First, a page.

What’s the first word that comes to mind when you think of homeschooling? Depending on your perspective, your answer might range from “quirky” to “trendy” or maybe even “brave,” but the word “rare” is probably much further down the list than it would be had I asked you the question a few decades ago.
It’s true—homeschooling is on the rise. According to the National Home Education Research Institute (NHERI), there are now more than 2 million homeschooled children in the United States, and this percentage is continuing to climb at an estimated 2 to 4 percent per year.
There may be as many different reasons why parents choose to homeschool as there are homeschooled children, but as a general rule, parents cite one or more of the following reasons for circumventing the public school system and managing their youngster’s education at home:
- Religious beliefs
- Family values
- The child’s individual needs
- Disappointment with academic standards
- Concern over school/teacher quality
- Fear of bullying, violence, peer pressure, or other issues related to the school environment
Religious Beliefs and Family Values
Homeschooling was pioneered by parents who desired a religious education for their children—one that incorporates spirituality and religious doctrine into the curriculum alongside reading, writing, and arithmetic. Religion is still one of the primary reasons parents choose to homeschool today. As legislators continue to take more targeted measures to take God out of the school system, those with strong religious beliefs will likely seek other sources of education such as private school and homeschooling.
Even atheists homeschool their children, however, so there’s more to the trend than just religion. Many parents who don’t consider themselves religious or affiliate themselves with a certain denomination still seek a learning environment for their children that emphasizes their own personal values, rather than those taught through school-wide “character education” initiatives.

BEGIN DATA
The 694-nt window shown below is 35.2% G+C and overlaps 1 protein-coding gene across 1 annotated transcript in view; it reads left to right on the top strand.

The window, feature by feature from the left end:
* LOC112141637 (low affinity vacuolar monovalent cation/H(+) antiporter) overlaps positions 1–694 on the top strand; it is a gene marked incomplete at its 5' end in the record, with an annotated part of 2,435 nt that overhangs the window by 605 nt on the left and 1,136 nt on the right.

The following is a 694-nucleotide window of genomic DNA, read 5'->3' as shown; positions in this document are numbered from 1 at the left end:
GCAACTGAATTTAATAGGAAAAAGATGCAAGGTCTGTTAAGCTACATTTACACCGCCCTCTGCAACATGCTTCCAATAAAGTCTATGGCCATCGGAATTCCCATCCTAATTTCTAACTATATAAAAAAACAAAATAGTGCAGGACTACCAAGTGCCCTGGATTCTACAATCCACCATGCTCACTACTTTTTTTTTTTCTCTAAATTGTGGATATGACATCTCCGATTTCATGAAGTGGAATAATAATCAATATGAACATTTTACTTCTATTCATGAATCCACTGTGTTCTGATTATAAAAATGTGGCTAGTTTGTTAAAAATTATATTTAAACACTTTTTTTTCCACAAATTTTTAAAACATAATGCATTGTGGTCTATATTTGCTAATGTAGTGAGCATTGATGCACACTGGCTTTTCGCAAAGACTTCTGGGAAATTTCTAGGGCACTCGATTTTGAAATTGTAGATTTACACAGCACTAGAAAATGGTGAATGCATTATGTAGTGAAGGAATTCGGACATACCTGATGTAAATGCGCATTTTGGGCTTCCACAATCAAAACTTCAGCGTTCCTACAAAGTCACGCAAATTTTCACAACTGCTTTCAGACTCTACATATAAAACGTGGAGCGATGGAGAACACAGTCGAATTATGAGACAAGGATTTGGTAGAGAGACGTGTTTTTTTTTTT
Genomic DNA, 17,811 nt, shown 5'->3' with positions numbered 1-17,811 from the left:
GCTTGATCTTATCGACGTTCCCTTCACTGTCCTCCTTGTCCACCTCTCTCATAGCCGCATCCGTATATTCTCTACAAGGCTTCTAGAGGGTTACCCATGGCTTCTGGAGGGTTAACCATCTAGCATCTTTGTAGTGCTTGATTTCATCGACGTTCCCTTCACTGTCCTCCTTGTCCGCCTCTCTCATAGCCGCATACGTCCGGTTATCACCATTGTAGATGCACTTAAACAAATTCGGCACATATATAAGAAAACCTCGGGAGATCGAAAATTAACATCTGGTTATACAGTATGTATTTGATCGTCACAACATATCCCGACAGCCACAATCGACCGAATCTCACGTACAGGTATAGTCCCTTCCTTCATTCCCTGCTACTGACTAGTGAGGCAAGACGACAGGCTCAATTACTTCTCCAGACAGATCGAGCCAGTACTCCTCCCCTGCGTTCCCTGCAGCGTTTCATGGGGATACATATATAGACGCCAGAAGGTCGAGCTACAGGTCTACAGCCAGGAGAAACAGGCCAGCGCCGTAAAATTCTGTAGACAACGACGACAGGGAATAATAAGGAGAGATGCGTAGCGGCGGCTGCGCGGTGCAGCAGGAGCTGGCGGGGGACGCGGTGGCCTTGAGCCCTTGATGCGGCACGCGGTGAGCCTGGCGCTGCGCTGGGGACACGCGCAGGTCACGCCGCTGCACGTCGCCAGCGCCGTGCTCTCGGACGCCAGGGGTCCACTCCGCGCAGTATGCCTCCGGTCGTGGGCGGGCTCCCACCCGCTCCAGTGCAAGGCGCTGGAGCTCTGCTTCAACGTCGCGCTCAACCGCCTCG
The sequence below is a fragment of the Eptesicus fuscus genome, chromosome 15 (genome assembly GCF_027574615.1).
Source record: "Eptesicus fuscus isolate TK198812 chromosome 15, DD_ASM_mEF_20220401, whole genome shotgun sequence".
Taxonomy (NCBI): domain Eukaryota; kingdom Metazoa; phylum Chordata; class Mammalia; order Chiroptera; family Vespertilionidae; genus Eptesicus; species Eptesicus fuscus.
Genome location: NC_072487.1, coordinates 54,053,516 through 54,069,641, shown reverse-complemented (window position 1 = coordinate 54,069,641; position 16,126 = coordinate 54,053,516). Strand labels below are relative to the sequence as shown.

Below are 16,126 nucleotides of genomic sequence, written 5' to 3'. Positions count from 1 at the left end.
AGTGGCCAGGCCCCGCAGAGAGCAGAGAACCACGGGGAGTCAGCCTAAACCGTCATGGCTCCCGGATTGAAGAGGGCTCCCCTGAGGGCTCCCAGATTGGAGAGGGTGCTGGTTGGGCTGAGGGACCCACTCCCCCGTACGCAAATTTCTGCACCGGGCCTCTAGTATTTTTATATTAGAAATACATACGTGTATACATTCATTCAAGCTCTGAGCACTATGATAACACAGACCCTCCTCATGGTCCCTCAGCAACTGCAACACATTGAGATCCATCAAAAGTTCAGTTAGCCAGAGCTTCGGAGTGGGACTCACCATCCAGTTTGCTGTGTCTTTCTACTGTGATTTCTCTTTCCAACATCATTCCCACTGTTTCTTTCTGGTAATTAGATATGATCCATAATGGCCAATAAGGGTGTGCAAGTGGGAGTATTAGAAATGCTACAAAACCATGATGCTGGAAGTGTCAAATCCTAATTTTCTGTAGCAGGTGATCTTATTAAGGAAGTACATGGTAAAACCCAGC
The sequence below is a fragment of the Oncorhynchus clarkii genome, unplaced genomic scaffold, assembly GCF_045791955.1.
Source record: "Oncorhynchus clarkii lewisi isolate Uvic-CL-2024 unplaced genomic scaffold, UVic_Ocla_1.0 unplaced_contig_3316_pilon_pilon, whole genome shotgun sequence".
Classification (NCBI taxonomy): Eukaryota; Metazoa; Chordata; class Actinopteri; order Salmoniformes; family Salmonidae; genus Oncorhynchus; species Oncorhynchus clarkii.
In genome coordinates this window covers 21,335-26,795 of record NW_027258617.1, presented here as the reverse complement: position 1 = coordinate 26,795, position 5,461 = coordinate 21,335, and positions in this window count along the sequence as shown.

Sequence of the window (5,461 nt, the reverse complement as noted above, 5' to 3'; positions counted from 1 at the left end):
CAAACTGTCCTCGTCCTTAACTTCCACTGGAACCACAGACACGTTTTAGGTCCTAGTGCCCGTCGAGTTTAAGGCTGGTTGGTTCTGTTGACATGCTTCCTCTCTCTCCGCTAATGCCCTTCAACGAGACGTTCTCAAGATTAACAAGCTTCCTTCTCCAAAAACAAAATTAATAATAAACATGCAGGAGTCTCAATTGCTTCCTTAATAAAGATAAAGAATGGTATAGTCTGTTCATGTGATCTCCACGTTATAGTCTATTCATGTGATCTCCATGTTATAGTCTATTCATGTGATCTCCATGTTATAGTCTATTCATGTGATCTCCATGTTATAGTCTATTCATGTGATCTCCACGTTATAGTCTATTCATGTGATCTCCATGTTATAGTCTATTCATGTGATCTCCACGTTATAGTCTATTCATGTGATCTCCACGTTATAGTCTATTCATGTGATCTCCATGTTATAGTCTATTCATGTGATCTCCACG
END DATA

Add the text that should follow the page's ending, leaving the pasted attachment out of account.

Needs of the Child
Other parents cite the individual needs of their child as the primary reason for choosing homeschooling over the public education system. Since every public school has special education programs, why do parents find it necessary to educate their own children rather than subscribing them to these specialized programs?
There could be a couple of reasons for this: either parents are finding these special education programs inadequate, or children who do not meet the requirements for these special needs programs aren’t having their needs met within the traditional classroom setting. Although both of these reasons could very well be contributing to the rise of homeschooling, the latter seems particularly interesting. With the overcrowding in today’s classrooms coupled with shrinking teacher salaries, it comes as no surprise that some children may be slipping through the cracks. Perhaps this is one of the reasons we’re seeing more and more homeschoolers across various demographics?
School Quality Issues
As I mentioned, many parents have either foregone the public education system altogether or pulled their children out of school in favor of homeschooling as a result of concern over school quality. Whether it be the quality of academic standards in general or specific concerns over teacher quality, school quality, or issues surrounding the learning environment such as bullying, violence, or peer pressure, many parents believe they can do a better job of educating their children that the public education system can.
Have you considered homeschooling for any of these reasons, or another reason altogether? Let us know in the comments section below.